In a letter to senior House Republicans released Thursday, FCC Chairman Tom Wheeler said the agency “has no intention of regulating political or other speech of journalists or broadcasters.”
Republicans have picked at an FCC study introduced last spring on “critical information needs” that is intended to examine barriers of entry into the news media industry for small businesses. The study’s inquiry included questions such as: “What is the news philosophy of the station?” and “Who decides which stories are covered?”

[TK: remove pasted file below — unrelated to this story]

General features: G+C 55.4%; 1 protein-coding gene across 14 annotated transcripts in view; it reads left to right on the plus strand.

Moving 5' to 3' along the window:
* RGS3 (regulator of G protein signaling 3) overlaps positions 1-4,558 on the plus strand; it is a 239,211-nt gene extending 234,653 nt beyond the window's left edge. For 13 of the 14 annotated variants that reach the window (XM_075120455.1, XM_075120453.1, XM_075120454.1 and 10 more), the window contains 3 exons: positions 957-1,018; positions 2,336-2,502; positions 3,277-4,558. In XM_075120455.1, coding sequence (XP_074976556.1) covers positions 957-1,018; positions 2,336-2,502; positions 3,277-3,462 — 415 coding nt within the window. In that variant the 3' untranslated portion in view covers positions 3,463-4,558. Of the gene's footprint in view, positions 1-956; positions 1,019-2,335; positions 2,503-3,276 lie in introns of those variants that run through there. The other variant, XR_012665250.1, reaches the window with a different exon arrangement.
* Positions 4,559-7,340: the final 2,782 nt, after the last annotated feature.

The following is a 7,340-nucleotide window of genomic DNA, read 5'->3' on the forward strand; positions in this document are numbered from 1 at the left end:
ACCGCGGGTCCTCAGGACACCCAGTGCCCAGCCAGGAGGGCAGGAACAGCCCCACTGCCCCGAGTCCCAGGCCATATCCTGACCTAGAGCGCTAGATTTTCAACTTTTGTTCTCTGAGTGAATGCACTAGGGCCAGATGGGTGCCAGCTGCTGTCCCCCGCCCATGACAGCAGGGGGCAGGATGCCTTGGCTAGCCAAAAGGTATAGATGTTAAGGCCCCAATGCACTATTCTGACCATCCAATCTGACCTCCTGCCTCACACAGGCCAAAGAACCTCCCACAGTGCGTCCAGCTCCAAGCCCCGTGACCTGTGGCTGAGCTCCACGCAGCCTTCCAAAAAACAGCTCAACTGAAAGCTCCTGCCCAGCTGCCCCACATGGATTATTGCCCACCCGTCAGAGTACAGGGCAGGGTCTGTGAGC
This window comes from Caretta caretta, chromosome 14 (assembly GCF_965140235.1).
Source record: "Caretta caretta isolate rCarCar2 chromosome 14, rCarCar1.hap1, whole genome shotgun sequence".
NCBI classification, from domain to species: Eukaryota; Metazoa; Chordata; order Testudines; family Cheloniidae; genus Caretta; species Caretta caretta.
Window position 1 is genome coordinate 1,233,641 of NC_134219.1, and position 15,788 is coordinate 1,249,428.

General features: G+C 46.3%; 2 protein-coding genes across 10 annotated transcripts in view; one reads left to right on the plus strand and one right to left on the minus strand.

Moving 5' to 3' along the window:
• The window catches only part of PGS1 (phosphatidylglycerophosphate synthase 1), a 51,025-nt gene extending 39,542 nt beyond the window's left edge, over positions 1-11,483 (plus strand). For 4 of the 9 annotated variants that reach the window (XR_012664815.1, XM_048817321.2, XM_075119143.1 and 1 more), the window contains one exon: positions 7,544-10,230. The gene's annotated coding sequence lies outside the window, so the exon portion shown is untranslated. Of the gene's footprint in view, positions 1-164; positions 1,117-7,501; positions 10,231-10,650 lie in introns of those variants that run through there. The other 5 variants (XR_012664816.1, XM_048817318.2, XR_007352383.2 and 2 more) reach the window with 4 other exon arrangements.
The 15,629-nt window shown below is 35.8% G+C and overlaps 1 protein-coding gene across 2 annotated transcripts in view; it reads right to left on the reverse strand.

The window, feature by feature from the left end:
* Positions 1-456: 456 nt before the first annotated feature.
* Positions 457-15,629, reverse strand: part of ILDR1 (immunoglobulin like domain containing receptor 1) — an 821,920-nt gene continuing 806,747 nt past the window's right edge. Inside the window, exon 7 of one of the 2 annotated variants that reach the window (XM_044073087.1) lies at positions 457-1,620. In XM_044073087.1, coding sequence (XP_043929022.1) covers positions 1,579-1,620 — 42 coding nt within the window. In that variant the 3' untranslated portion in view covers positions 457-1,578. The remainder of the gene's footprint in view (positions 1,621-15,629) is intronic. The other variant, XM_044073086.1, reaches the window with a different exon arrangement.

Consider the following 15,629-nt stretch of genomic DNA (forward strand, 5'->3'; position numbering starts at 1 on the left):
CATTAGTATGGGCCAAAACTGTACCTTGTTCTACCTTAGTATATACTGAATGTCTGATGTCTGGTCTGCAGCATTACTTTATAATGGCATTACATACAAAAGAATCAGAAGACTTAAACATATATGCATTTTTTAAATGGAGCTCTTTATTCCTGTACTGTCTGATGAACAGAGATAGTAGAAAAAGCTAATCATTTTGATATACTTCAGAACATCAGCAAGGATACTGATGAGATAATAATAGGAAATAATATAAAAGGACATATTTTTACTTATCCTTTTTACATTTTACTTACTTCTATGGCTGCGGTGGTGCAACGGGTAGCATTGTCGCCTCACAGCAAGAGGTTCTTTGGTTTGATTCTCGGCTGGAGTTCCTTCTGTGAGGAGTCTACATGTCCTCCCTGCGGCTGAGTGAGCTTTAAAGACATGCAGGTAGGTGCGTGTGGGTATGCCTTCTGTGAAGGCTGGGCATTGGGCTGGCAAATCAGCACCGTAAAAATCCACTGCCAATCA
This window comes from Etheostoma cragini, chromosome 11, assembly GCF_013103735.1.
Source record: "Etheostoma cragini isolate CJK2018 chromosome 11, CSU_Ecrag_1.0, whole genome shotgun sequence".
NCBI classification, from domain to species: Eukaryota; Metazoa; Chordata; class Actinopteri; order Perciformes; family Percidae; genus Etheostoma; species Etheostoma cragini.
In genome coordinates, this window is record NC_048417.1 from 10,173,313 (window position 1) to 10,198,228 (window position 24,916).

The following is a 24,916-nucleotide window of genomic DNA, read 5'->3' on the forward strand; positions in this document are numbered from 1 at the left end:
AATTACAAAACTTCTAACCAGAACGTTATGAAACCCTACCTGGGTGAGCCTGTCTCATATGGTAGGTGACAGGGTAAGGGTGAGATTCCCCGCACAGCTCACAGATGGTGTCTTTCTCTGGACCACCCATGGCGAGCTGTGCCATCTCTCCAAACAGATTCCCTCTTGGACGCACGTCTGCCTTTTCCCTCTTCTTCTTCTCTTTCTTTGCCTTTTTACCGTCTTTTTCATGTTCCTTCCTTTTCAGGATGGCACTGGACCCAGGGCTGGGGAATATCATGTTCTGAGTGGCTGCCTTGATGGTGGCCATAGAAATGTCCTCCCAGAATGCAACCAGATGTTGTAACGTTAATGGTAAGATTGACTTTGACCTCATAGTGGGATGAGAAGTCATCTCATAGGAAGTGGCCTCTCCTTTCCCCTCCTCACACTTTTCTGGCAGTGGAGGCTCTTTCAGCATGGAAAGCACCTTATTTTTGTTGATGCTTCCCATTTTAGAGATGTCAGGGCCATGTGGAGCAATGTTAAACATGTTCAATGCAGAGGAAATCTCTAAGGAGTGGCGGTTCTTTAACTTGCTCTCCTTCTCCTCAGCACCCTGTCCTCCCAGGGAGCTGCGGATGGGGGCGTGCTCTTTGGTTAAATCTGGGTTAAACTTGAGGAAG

The FCC is required by law to conduct such research studies, but the commission’s critics say this one was an initial foray into an effort to regulate newsrooms’ editorial decisions.
The questions the study asked, Republicans say, tread too close for comfort to the now-defunct Fairness Doctrine, a controversial federal policy that required radio and TV news to present opposing views of the news stories they covered. The policy was in effect from 1949 through 1987 and was formally wiped from the books in 2011.